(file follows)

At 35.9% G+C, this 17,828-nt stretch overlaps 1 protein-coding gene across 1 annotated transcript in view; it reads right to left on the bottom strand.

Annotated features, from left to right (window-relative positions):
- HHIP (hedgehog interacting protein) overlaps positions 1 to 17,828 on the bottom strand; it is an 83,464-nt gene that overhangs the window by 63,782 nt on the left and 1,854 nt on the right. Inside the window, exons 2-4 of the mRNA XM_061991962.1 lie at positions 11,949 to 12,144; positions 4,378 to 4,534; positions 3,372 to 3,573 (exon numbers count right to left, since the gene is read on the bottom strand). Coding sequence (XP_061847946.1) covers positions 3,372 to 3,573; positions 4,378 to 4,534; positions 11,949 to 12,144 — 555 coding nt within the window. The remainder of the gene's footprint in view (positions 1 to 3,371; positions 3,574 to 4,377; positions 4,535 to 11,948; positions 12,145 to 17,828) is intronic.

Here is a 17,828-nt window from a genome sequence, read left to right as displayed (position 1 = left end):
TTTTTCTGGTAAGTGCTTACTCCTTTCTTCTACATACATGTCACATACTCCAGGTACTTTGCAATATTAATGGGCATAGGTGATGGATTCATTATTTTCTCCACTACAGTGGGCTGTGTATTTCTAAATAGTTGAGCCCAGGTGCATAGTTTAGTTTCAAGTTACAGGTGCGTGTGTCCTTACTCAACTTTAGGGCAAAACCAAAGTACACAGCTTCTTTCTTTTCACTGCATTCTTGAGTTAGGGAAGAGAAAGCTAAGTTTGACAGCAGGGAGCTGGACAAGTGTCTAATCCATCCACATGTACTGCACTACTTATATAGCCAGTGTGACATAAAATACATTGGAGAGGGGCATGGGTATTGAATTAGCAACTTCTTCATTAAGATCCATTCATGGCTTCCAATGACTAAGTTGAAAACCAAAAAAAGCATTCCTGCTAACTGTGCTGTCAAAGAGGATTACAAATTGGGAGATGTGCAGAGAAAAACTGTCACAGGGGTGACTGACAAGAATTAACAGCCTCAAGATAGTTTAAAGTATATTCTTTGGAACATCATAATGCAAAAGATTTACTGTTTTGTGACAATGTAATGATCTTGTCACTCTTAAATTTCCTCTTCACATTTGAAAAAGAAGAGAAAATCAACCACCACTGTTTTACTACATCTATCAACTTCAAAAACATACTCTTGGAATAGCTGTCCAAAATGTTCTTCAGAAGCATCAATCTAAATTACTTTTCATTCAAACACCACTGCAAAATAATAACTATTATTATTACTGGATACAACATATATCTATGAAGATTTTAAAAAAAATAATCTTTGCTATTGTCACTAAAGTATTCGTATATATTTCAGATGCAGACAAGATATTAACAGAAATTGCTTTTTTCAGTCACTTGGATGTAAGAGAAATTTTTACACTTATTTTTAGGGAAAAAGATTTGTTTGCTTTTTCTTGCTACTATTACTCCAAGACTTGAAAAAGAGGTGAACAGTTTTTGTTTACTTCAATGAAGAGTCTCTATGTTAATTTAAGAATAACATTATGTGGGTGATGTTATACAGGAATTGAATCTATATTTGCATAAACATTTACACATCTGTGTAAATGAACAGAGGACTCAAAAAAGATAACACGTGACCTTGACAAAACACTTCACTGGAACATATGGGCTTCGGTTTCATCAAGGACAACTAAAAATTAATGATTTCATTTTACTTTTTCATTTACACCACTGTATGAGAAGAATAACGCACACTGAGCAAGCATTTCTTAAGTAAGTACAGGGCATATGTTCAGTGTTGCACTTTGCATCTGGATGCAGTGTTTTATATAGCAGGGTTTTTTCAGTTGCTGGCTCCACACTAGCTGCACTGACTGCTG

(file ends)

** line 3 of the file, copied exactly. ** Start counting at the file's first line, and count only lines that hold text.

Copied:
- HHIP (hedgehog interacting protein) overlaps positions 1 to 17,828 on the bottom strand; it is an 83,464-nt gene that overhangs the window by 63,782 nt on the left and 1,854 nt on the right. Inside the window, exons 2-4 of the mRNA XM_061991962.1 lie at positions 11,949 to 12,144; positions 4,378 to 4,534; positions 3,372 to 3,573 (exon numbers count right to left, since the gene is read on the bottom strand). Coding sequence (XP_061847946.1) covers positions 3,372 to 3,573; positions 4,378 to 4,534; positions 11,949 to 12,144 — 555 coding nt within the window. The remainder of the gene's footprint in view (positions 1 to 3,371; positions 3,574 to 4,377; positions 4,535 to 11,948; positions 12,145 to 17,828) is intronic.